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How Eating a Rainbow of Foods Can Help You Live Longer

Filling your plate with a lot of colors is about so much more than a nice presentation. Eating a variety of colors provides different nutrients to help boost immunity, prevent illness, reduce risk of disease, support energy levels, and support the body’s natural processes.

Brianna, RD, compiled this list of colorful foods and what they can do for you. If you’d like to see how a dietitian can make your meals more colorful and nutritious, book a free 15-minute consultation.


Studies have linked the anthocyanins, ellagic acid, and lycopene found in these red foods with preventing or fighting cardiovascular disease and cancer, improving mental functions, or treating infections.

  • Anthocyanins: raspberries, strawberries, cherries, apples, beets, red pepper, kidney beans, cabbage, adzuki beans, red onion. 
  • Ellagic acid: pomegranate, strawberries, raspberries, cherries. As an antioxidant, it is used for preventing cancer, improving mental functions, and treating infections.
  • Lycopene: tomato, watermelon, guava, grapefruit. 


Carotenoids are thought to decrease the risk certain cancers and eye disease.  Flavanoids have been linked with reduced risk of a number of chronic diseases, including cancer, cardiovascular disease and neurodegenerative disorders.

  • carotenoids (beta carotene): orange pepper, habenero, carrots, acorn and butternut squash, pumpkin, sweet potato, mango, cantelope, oranges, papaya
  • flavanoids/polyphenols (curcumin, naringenin): turmeric, citrus fruit


  • carotenoids (lutein, zeaxanthin): corn, honeydew melon, mango, summer and spaghetti squash.


Studies suggest that glucosinaolates help protect against cancers of the lungs and intestines. Chlorophyll is used for treating wounds and as an “internal deoderant.” Isoflavones may protect against age-related diseases, like cardiovascular disease, osteoporosis, cancer, and loss of cognitive function. Phytosterols reduce total blood cholesterol and LDL cholesterol levels. Catechins are natural antioxidants that help prevent cell damage.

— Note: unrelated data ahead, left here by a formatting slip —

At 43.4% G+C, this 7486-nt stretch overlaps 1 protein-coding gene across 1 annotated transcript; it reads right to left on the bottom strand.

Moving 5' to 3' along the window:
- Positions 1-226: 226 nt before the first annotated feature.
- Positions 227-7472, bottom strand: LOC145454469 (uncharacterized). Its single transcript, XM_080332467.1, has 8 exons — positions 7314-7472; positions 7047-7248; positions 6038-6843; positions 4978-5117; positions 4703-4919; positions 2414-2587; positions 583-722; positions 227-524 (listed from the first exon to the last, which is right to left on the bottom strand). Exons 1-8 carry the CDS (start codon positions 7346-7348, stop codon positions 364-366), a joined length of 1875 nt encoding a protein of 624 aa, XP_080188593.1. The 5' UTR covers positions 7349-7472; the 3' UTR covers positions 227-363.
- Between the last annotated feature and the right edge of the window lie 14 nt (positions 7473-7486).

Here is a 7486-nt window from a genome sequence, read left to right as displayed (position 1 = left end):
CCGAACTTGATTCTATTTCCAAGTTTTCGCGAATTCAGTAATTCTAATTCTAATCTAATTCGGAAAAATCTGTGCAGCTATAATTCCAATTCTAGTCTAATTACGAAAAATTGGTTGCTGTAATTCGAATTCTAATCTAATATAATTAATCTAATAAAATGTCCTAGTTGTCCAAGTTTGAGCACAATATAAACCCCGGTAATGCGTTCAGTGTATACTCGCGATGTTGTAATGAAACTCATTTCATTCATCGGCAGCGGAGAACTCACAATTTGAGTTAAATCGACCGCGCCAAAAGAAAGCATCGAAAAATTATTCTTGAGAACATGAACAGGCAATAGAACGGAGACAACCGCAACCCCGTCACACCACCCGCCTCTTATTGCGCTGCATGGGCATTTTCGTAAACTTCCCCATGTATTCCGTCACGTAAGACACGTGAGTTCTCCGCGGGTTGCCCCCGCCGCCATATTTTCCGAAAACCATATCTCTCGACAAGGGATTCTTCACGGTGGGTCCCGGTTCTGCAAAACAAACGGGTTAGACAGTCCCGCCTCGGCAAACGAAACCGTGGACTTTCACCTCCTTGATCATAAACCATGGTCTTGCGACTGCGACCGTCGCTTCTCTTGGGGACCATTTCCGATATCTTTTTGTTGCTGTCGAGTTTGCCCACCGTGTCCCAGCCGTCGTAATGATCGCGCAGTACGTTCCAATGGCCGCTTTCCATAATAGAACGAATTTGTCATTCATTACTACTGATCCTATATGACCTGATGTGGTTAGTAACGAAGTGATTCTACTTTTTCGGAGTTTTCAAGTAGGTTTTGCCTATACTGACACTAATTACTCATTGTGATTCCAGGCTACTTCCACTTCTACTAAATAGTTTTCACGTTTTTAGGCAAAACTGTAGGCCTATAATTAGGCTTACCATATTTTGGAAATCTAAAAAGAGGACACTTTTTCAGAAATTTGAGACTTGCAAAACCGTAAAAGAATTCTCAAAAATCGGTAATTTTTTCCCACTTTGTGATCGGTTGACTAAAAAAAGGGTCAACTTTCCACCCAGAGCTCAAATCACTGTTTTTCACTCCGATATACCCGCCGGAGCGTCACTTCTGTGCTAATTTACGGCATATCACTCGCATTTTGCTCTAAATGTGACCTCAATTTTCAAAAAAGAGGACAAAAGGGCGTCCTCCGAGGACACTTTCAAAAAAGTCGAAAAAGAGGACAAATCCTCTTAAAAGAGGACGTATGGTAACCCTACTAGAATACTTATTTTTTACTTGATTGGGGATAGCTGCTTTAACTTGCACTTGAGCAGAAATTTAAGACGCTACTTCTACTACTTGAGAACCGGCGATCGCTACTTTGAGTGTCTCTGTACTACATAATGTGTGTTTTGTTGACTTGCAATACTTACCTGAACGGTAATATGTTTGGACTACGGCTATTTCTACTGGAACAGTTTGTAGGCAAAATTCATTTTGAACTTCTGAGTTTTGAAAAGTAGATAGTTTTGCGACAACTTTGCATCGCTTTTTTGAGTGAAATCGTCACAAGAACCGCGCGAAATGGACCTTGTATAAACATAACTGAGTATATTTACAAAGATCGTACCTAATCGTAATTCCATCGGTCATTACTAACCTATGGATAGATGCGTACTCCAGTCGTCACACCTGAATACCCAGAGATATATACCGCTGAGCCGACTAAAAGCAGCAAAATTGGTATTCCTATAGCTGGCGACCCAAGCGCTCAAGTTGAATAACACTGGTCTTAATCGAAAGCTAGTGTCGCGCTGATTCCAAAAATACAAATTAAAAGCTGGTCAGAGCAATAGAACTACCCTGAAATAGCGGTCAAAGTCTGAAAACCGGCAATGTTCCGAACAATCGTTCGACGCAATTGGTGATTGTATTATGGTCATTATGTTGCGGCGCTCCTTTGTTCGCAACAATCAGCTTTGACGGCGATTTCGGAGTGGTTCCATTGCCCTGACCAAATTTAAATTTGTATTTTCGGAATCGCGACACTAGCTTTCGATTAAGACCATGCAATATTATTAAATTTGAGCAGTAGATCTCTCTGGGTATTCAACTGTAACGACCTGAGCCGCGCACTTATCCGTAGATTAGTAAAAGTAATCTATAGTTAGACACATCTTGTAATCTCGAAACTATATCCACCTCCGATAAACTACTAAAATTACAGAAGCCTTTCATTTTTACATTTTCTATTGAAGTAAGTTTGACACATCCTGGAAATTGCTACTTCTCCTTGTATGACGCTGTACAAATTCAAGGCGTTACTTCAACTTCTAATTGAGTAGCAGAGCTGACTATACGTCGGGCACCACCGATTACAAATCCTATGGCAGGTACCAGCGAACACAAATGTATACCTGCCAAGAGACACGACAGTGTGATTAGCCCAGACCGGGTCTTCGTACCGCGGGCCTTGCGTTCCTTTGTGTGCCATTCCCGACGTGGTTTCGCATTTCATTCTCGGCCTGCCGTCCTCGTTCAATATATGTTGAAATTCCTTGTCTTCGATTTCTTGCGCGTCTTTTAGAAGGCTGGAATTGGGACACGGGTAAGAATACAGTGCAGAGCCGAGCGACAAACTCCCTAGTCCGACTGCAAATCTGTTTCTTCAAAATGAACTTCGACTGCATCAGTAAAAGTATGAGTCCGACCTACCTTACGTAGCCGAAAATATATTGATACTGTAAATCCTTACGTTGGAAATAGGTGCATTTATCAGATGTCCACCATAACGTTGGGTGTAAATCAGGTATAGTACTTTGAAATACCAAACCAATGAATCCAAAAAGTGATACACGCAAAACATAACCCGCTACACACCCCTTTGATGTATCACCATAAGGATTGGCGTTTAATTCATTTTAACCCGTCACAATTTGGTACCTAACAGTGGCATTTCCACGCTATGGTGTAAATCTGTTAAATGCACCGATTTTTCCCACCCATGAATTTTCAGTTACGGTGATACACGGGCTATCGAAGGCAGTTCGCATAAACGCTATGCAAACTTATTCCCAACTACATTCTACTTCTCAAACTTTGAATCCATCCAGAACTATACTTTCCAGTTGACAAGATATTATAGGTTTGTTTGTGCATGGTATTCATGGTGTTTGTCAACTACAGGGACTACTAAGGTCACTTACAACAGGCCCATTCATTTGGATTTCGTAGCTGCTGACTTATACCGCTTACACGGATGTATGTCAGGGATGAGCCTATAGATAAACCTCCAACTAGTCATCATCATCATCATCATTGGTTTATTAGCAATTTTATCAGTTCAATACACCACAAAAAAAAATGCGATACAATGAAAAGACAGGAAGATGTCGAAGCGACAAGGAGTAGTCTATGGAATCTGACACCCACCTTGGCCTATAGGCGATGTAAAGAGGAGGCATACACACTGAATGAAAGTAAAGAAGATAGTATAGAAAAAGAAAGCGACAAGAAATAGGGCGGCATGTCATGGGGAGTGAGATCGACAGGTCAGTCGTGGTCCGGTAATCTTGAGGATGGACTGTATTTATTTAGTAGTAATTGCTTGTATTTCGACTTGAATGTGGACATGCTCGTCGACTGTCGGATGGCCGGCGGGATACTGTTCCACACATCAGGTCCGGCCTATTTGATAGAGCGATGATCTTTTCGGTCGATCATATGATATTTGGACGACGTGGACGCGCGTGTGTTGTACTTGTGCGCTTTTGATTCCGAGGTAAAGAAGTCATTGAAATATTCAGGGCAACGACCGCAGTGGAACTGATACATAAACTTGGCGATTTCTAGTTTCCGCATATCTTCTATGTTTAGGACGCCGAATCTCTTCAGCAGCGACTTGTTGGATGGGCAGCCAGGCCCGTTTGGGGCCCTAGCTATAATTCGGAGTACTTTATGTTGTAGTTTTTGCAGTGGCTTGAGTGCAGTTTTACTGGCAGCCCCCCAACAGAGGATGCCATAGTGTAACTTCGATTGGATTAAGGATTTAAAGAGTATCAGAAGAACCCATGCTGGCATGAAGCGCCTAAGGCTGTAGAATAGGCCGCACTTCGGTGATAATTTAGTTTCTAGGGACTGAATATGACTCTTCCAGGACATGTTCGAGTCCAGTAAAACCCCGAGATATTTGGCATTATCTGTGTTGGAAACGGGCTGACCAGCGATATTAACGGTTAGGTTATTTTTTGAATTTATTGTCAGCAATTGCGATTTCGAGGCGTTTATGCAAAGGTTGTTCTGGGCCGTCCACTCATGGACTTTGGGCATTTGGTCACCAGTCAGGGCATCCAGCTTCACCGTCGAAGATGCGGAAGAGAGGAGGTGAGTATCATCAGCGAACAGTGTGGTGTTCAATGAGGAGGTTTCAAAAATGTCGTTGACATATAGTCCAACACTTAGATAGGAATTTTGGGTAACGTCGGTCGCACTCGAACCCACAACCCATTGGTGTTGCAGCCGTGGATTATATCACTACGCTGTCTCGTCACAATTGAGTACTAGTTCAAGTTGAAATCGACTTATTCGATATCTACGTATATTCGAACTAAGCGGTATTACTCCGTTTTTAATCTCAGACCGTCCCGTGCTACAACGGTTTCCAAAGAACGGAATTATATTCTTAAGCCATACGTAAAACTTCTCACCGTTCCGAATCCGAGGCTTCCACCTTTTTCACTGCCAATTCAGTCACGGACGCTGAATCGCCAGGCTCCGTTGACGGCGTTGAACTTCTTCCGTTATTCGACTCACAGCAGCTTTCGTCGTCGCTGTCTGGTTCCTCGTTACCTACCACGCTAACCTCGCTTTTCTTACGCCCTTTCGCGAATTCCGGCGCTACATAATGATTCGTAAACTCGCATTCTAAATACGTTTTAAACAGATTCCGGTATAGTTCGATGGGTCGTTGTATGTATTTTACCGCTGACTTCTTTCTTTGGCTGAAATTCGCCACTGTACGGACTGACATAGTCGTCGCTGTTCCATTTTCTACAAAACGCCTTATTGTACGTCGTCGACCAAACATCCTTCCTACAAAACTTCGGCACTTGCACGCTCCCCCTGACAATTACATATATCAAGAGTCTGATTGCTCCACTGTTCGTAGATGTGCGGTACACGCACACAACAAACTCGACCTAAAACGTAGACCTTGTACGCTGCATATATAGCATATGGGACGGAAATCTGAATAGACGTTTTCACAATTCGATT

• glucosinolates: cruciferous veggies, such as broccoli, brussels sprouts, collard greens, kholrabi, kale, mustard greens, chard
  • chlorophyll: spinach, parsley, watercress, arugula, leeks, sugar snap peas, green beans
  • isoflavones: edamame (plus soymilk, tofu, tempeh (soy))
  • phytosterols: olive oil
  • catechins: green tea


Resveratrol is used in the prevention of cardiovascular disease, but is also linked with anti-cancer benefits and protection from neurodegenerative disorders.

  • anthocyanins: blueberries, blackberries, aronia berries, elderberry, figs, grapes, prunes, plums, eggplant
  • resveratrol: grapes, red wine, blueberries, dark chocolate


Allicin can be useful as an antimicrobial substance, and to prevent and treat cardiovascular disease. Lignans have long been associated with reducing the risk of cardiovascular disease. And chlorogenic acid is linked to antibacterial, antioxidant, and anticarcinogenic activities.

  • allicin: garlic, onions, leeks, chives
  • lignans: flax, chia, nuts/seeds
  • chlorogenic acid: coffee, tea



  • https://www.ncbi.nlm.nih.gov/pmc/articles/PMC3850026/
  • https://www.ncbi.nlm.nih.gov/pubmed/12134711
  • https://www.ncbi.nlm.nih.gov/pubmed/15678717
  • https://www.ncbi.nlm.nih.gov/pubmed/11887749
  • https://lpi.oregonstate.edu/mic/dietary-factors/phytochemicals/chlorophyll-chlorophyllin
  • https://www.ncbi.nlm.nih.gov/pubmed/18815737
  • https://www.ncbi.nlm.nih.gov/pubmed/12587987
  • https://www.ncbi.nlm.nih.gov/pmc/articles/PMC2546476/
  • https://www.ncbi.nlm.nih.gov/pmc/articles/PMC4103721/
  • https://www.ncbi.nlm.nih.gov/pubmed/10594976
  • https://lpi.oregonstate.edu/mic/dietary-factors/phytochemicals/lignans#disease-prevention
  • https://www.ncbi.nlm.nih.gov/pmc/articles/PMC3766985/

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